The Silver Hills Subdivision, the first residential development in Sudbury by ARG DEVCO, a division of Interpaving Ltd., received unanimous consent last night. The plan includes 45 lots for single-detached dwelling units, 63 lots for semi-detached dwelling units and two blocks for medium-density residential development on a series of streets with two cul-de-sacs on the south side of the new proposed road.
The Silver Hills Subdivision will eventually include 171 homes, 112 townhouses and 480 apartments for a grand total of 763 units all together.
ARG DEVCO, a company best known locally for its work repaving and rebuilding local roadways, has built commercial buildings at the city’s Millennium Centre, including Lowes, Best Buy and Toys ‘R’ Us, and has completed residential projects in Timmins and Montreal. The residential development, the company said, would be part of the Millennium Centre, adding a residential component to the huge commercial development.
Planning committee members backed the recommendation from city staff, which imposes 43 stipulations on the company as they proceed with the development.
The company plans on building a major new road, Silver Hills Drive, which would connect to The Kingsway on one end, and the corner of Bancroft and Bellevue Avenue on the other. The developer is required to design a modern roundabout at the intersection of Bancroft and Bellevue in an attempt to calm traffic and ensure it flows smoothly.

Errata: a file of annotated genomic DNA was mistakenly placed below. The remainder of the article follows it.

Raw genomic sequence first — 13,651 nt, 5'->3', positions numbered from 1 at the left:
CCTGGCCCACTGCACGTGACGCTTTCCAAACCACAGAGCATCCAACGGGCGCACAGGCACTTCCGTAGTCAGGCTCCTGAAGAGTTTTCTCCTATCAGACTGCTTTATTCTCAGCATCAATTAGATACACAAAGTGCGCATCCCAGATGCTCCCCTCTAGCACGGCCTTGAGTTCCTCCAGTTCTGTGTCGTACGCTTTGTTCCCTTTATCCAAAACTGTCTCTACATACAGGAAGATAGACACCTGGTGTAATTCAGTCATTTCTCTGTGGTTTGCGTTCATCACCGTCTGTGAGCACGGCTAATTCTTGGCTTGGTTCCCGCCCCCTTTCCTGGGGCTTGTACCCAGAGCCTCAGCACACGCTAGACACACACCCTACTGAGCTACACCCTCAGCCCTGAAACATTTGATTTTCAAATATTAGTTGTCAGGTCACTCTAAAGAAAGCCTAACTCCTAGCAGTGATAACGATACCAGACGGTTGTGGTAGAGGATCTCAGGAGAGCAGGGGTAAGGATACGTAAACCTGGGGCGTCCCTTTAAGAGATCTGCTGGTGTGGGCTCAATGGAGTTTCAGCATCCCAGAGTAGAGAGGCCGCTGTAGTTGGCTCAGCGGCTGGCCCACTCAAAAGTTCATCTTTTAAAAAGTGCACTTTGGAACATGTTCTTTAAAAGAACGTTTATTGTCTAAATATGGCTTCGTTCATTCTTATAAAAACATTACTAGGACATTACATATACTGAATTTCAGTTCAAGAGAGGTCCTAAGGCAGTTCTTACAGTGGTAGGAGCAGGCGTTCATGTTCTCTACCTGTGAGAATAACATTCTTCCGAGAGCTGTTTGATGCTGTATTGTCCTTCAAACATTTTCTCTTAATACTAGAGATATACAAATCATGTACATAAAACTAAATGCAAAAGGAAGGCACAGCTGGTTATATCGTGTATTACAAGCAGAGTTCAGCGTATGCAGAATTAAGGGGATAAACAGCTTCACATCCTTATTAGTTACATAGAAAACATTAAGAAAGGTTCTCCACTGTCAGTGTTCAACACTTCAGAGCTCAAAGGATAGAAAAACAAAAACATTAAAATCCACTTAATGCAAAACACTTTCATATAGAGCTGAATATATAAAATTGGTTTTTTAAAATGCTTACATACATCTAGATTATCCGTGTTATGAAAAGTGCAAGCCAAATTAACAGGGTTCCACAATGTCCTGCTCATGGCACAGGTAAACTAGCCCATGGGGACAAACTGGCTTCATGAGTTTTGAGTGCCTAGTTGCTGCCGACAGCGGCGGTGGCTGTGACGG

If a roundabout is not feasible, the company will be required to install conventional traffic signals with appropriate turn lanes.
The agreement with the city includes significant improvements to Blueberry Hill, a pedestrian-bicycle trail, bike lanes on the proposed road, a large neighbourhood park and several potential tot lot, or playground, locations. Furthermore, sidewalks would be put in on both sides of the new road, according to Steve Vaccaro and Celia Teale, spokespeople for ARG DEVCO.
A three-metre wide, two-way paved bike path will be built behind the sidewalk along the entire east side of Silver Hills Drive, and because the development includes two cul-de-sacs located off of that road, it would mean cyclists wouldn't have to cross any driveways while on that path.
In terms of Blueberry Hill, the proposal includes lookout platforms, signage, interpretive plaques and maps. The existing trail at the north end of Blueberry Hill would be realigned and improved with a wood-chip surface, while plantings and fixed seating/benches would also be provided.
A 10-foot wide trail that would accommodate pedestrians and bikes would be located to the south of Carmichael Arena that would be surfaced with crushed stone.
Adding to the appeal of the project, the developer will upfront the entire cost of the road, planning committee heard, with the company recouping some of those costs through future development fees.
The trails, combined with the fact this is the first new development in the city that will see the creation of a new major road, is what prompted the committee to give the proposal the thumbs up.
Ward 7 Coun. Dave Kilgour, who chairs the planning committee, said the city, and especially council, needs to start working together to alleviate the fact it does not have the finances to accomplish all of the projects it needs to do. This is a problem that is not limited only to Sudbury; in fact, it's a problem every city across the country faces.
“The cities in this country get eight per cent of the total tax dollars, and it's not enough,” he said. “We have to start addressing this situation and stop laying the blame on the developers, council and taxpayers of Sudbury.